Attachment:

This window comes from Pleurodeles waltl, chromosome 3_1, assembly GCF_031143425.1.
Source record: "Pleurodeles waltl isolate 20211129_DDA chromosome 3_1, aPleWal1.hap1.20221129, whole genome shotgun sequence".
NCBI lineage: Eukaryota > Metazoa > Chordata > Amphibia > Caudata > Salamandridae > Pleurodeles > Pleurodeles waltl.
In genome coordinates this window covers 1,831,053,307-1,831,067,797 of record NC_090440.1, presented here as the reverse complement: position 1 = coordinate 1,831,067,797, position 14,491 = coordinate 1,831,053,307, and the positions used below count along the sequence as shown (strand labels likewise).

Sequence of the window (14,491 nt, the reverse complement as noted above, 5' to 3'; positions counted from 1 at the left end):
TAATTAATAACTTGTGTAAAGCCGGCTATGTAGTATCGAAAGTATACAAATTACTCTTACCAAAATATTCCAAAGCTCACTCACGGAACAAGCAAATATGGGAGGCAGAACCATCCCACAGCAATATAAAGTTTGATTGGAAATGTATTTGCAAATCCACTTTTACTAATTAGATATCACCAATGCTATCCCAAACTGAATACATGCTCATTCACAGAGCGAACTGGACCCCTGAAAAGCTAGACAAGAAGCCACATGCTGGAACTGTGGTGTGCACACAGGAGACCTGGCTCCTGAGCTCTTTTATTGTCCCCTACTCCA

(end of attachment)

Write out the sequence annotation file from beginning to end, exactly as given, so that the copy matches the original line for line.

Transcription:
This window comes from Pleurodeles waltl, chromosome 3_1, assembly GCF_031143425.1.
Source record: "Pleurodeles waltl isolate 20211129_DDA chromosome 3_1, aPleWal1.hap1.20221129, whole genome shotgun sequence".
NCBI lineage: Eukaryota > Metazoa > Chordata > Amphibia > Caudata > Salamandridae > Pleurodeles > Pleurodeles waltl.
In genome coordinates this window covers 1,831,053,307-1,831,067,797 of record NC_090440.1, presented here as the reverse complement: position 1 = coordinate 1,831,067,797, position 14,491 = coordinate 1,831,053,307, and the positions used below count along the sequence as shown (strand labels likewise).

Sequence of the window (14,491 nt, the reverse complement as noted above, 5' to 3'; positions counted from 1 at the left end):
TAATTAATAACTTGTGTAAAGCCGGCTATGTAGTATCGAAAGTATACAAATTACTCTTACCAAAATATTCCAAAGCTCACTCACGGAACAAGCAAATATGGGAGGCAGAACCATCCCACAGCAATATAAAGTTTGATTGGAAATGTATTTGCAAATCCACTTTTACTAATTAGATATCACCAATGCTATCCCAAACTGAATACATGCTCATTCACAGAGCGAACTGGACCCCTGAAAAGCTAGACAAGAAGCCACATGCTGGAACTGTGGTGTGCACACAGGAGACCTGGCTCCTGAGCTCTTTTATTGTCCCCTACTCCA